Experts break down everything you need to know about this hero (and fall appropriate!) ingredient.

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When the fall season rolls around, it's natural to turn our attention to all things pumpkin-related. While lattes and pie are, of course, at the forefront of those conversations, we want to focus in on one of the squash's beauty-centric iterations: pumpkin enzymes. Believe it or not, this ingredient can treat a myriad of skin concerns and is found in many of today's products. To better understand this additive, we asked board-certified cosmetic dermatologist and Mohs surgeon Dendy Engelman, MD, of the Shafer Clinic and board-certified dermatologist and associate professor of dermatology at Mount Sinai Joshua Zeichner, MD, to answer all our pumpkin-meets-skin-care-related questions.

Pumpkin Enzymes, Explained

According to Dr. Engelman, pumpkin enzymes are alpha-hydroxy acids (AHAs) that encourage skin gentle exfoliation. They also contain vitamin A to stimulate collagen production and antioxidant vitamin C, which tones and brightens the complexion. Zinc is yet another component; it can balance oil and reduce breakouts.

The Benefits of Squash

Because pumpkin enzymes are filled with so many results-delivering ingredients, they boast a plethora of benefits. According to Dr. Zeichner, they exfoliate dead cells and, thanks to that vitamin C content, protect the dermis from environmental aggressors. Dr. Engelman agrees, adding that pumpkin enzymes also firm and plump the skin and are more gentle than their chemical exfoliant counterparts—which makes them a great option for those with sensitive complexions.

orange beauty cream in glass jar
Credit: Tatyana Abramovich / Getty Images

Exfoliating Enzymes

Pumpkin enzymes resurface skin without being harsh or irritating, so you will most often find them in exfoliating masks and scrubs, says Dr. Engelman. The best part? The widely-tolerated ingredient can be used by virtually everyone—but take caution if you tend to be hyper-reactive, advise both Dr. Engelman and Dr. Zeichner. "Pumpkin enzymes still have the potential to be irritating and may cause redness and burning if not applied properly or if they are mixed with harsher acids," notes Dr. Engelman.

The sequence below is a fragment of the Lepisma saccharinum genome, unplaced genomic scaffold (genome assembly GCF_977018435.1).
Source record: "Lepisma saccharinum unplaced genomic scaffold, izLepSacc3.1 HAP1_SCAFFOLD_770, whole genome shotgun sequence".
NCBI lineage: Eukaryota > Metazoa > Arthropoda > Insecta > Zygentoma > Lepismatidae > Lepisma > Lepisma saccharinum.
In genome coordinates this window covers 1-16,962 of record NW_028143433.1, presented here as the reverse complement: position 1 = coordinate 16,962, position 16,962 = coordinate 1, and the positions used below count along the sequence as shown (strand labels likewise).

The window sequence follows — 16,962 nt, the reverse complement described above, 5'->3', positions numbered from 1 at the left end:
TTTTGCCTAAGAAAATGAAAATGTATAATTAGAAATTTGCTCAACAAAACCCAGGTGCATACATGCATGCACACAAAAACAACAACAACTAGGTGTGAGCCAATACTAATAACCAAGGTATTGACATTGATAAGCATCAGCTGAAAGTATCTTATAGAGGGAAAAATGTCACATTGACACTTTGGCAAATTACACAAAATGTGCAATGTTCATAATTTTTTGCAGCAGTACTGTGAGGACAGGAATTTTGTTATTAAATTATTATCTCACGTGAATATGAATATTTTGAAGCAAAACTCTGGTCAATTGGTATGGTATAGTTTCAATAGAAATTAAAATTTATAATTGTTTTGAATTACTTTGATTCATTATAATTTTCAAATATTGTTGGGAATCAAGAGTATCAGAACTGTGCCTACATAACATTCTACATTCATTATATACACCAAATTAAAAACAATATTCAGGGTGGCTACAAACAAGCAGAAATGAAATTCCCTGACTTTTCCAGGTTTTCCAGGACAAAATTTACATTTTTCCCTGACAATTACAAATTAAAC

When paired with other ingredients like retinol or exfoliating acids, for example, pumpkin enzymes can be too much, notes Dr. Zeichner, who advises using them alongside hydrating, soothing ingredients like niacinamide or hyaluronic acid. And if sensitivity isn't an issue? Dr. Engelman notes that pumpkin enzymes can be mixed with other hydroxy acids, like glycolic or lactic, for stronger exfoliation.

Pumpkin-Filled Products to Try

If you're interested in testing out a product with this hero ingredient, look to Dr. Zeichner's favorite, the Bliss Powerhouse Resurfacing & Exfoliating Enzyme Mask ($16, ulta.com). It contains exfoliating hydroxy acids and enzymes that fortify the skin barrier and boasts shea butter and hyaluronic acid for hydration. Dr. Engelman prefers to deliver this active in peel form; she likes Glo Skin Beauty's Pumpkin Enzyme Scrub ($40, dermstore.com), which is both a chemical and physical exfoliant. This formula combines pumpkin enzymes and jojoba beads to buff away dead skin cells. She also enjoys the Peter Thomas Roth Pumpkin Enzyme Mask Enzymatic Dermal Resurfacer ($60, sephora.com), which helps with dullness, fine lines, and breakouts.

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